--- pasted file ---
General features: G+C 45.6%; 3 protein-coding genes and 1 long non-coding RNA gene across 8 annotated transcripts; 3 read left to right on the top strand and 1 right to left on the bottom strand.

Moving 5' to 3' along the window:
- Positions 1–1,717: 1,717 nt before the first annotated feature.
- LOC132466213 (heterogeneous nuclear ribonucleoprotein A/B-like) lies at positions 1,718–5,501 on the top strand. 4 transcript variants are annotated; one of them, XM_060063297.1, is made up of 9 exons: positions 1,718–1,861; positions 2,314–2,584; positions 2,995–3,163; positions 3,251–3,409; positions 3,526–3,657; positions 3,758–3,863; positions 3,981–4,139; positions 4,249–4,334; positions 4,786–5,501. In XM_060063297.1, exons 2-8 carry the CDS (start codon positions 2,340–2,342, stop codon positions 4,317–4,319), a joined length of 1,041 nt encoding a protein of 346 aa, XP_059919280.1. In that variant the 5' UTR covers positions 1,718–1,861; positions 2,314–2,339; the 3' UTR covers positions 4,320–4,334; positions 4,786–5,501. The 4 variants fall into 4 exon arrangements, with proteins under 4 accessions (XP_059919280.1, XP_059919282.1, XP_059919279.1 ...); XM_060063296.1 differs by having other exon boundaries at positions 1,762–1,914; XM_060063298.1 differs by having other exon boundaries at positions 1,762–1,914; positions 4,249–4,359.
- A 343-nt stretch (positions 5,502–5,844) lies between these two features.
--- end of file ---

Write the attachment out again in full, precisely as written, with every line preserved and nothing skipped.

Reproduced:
General features: G+C 45.6%; 3 protein-coding genes and 1 long non-coding RNA gene across 8 annotated transcripts; 3 read left to right on the top strand and 1 right to left on the bottom strand.

Moving 5' to 3' along the window:
- Positions 1–1,717: 1,717 nt before the first annotated feature.
- LOC132466213 (heterogeneous nuclear ribonucleoprotein A/B-like) lies at positions 1,718–5,501 on the top strand. 4 transcript variants are annotated; one of them, XM_060063297.1, is made up of 9 exons: positions 1,718–1,861; positions 2,314–2,584; positions 2,995–3,163; positions 3,251–3,409; positions 3,526–3,657; positions 3,758–3,863; positions 3,981–4,139; positions 4,249–4,334; positions 4,786–5,501. In XM_060063297.1, exons 2-8 carry the CDS (start codon positions 2,340–2,342, stop codon positions 4,317–4,319), a joined length of 1,041 nt encoding a protein of 346 aa, XP_059919280.1. In that variant the 5' UTR covers positions 1,718–1,861; positions 2,314–2,339; the 3' UTR covers positions 4,320–4,334; positions 4,786–5,501. The 4 variants fall into 4 exon arrangements, with proteins under 4 accessions (XP_059919280.1, XP_059919282.1, XP_059919279.1 ...); XM_060063296.1 differs by having other exon boundaries at positions 1,762–1,914; XM_060063298.1 differs by having other exon boundaries at positions 1,762–1,914; positions 4,249–4,359.
- A 343-nt stretch (positions 5,502–5,844) lies between these two features.